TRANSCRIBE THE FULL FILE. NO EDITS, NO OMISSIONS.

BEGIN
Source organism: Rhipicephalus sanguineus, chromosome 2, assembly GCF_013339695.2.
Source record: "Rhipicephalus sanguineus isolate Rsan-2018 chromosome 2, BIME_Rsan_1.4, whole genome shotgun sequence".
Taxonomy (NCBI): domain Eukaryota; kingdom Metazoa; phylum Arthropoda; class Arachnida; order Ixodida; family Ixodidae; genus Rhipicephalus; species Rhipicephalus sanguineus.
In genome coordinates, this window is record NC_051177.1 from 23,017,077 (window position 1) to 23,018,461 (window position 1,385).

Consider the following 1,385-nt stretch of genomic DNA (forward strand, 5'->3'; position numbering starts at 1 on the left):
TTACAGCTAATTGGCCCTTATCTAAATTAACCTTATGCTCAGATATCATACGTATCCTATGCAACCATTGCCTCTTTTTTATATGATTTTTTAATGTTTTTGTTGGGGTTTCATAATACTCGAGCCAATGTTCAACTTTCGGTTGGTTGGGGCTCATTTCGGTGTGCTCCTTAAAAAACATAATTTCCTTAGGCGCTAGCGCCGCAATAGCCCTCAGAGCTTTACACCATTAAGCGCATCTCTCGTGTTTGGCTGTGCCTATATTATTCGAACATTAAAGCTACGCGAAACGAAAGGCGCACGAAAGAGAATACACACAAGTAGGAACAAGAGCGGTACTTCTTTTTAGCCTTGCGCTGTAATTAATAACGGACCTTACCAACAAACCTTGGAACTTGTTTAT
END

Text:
Source organism: Rhipicephalus sanguineus, chromosome 2, assembly GCF_013339695.2.
Source record: "Rhipicephalus sanguineus isolate Rsan-2018 chromosome 2, BIME_Rsan_1.4, whole genome shotgun sequence".
Taxonomy (NCBI): domain Eukaryota; kingdom Metazoa; phylum Arthropoda; class Arachnida; order Ixodida; family Ixodidae; genus Rhipicephalus; species Rhipicephalus sanguineus.
In genome coordinates, this window is record NC_051177.1 from 23,017,077 (window position 1) to 23,018,461 (window position 1,385).

Consider the following 1,385-nt stretch of genomic DNA (forward strand, 5'->3'; position numbering starts at 1 on the left):
TTACAGCTAATTGGCCCTTATCTAAATTAACCTTATGCTCAGATATCATACGTATCCTATGCAACCATTGCCTCTTTTTTATATGATTTTTTAATGTTTTTGTTGGGGTTTCATAATACTCGAGCCAATGTTCAACTTTCGGTTGGTTGGGGCTCATTTCGGTGTGCTCCTTAAAAAACATAATTTCCTTAGGCGCTAGCGCCGCAATAGCCCTCAGAGCTTTACACCATTAAGCGCATCTCTCGTGTTTGGCTGTGCCTATATTATTCGAACATTAAAGCTACGCGAAACGAAAGGCGCACGAAAGAGAATACACACAAGTAGGAACAAGAGCGGTACTTCTTTTTAGCCTTGCGCTGTAATTAATAACGGACCTTACCAACAAACCTTGGAACTTGTTTAT